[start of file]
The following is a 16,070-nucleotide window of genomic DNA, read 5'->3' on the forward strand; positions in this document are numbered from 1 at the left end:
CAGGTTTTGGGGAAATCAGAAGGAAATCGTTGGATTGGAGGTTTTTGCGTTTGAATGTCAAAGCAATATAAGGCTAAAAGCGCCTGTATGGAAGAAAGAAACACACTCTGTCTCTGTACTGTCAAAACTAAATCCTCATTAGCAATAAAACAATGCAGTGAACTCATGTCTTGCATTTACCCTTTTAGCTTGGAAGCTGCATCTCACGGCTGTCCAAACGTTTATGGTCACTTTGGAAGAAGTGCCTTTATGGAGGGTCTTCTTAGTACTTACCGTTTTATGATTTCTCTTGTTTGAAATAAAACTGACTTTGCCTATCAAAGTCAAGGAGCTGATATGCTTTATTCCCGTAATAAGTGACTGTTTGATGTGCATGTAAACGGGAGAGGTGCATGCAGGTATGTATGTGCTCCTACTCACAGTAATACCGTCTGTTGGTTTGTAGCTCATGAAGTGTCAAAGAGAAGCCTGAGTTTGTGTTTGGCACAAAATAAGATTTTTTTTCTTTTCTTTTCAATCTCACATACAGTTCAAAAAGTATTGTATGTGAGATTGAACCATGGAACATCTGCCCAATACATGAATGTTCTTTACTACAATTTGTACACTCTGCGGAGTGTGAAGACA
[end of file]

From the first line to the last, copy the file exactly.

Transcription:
The following is a 16,070-nucleotide window of genomic DNA, read 5'->3' on the forward strand; positions in this document are numbered from 1 at the left end:
CAGGTTTTGGGGAAATCAGAAGGAAATCGTTGGATTGGAGGTTTTTGCGTTTGAATGTCAAAGCAATATAAGGCTAAAAGCGCCTGTATGGAAGAAAGAAACACACTCTGTCTCTGTACTGTCAAAACTAAATCCTCATTAGCAATAAAACAATGCAGTGAACTCATGTCTTGCATTTACCCTTTTAGCTTGGAAGCTGCATCTCACGGCTGTCCAAACGTTTATGGTCACTTTGGAAGAAGTGCCTTTATGGAGGGTCTTCTTAGTACTTACCGTTTTATGATTTCTCTTGTTTGAAATAAAACTGACTTTGCCTATCAAAGTCAAGGAGCTGATATGCTTTATTCCCGTAATAAGTGACTGTTTGATGTGCATGTAAACGGGAGAGGTGCATGCAGGTATGTATGTGCTCCTACTCACAGTAATACCGTCTGTTGGTTTGTAGCTCATGAAGTGTCAAAGAGAAGCCTGAGTTTGTGTTTGGCACAAAATAAGATTTTTTTTCTTTTCTTTTCAATCTCACATACAGTTCAAAAAGTATTGTATGTGAGATTGAACCATGGAACATCTGCCCAATACATGAATGTTCTTTACTACAATTTGTACACTCTGCGGAGTGTGAAGACA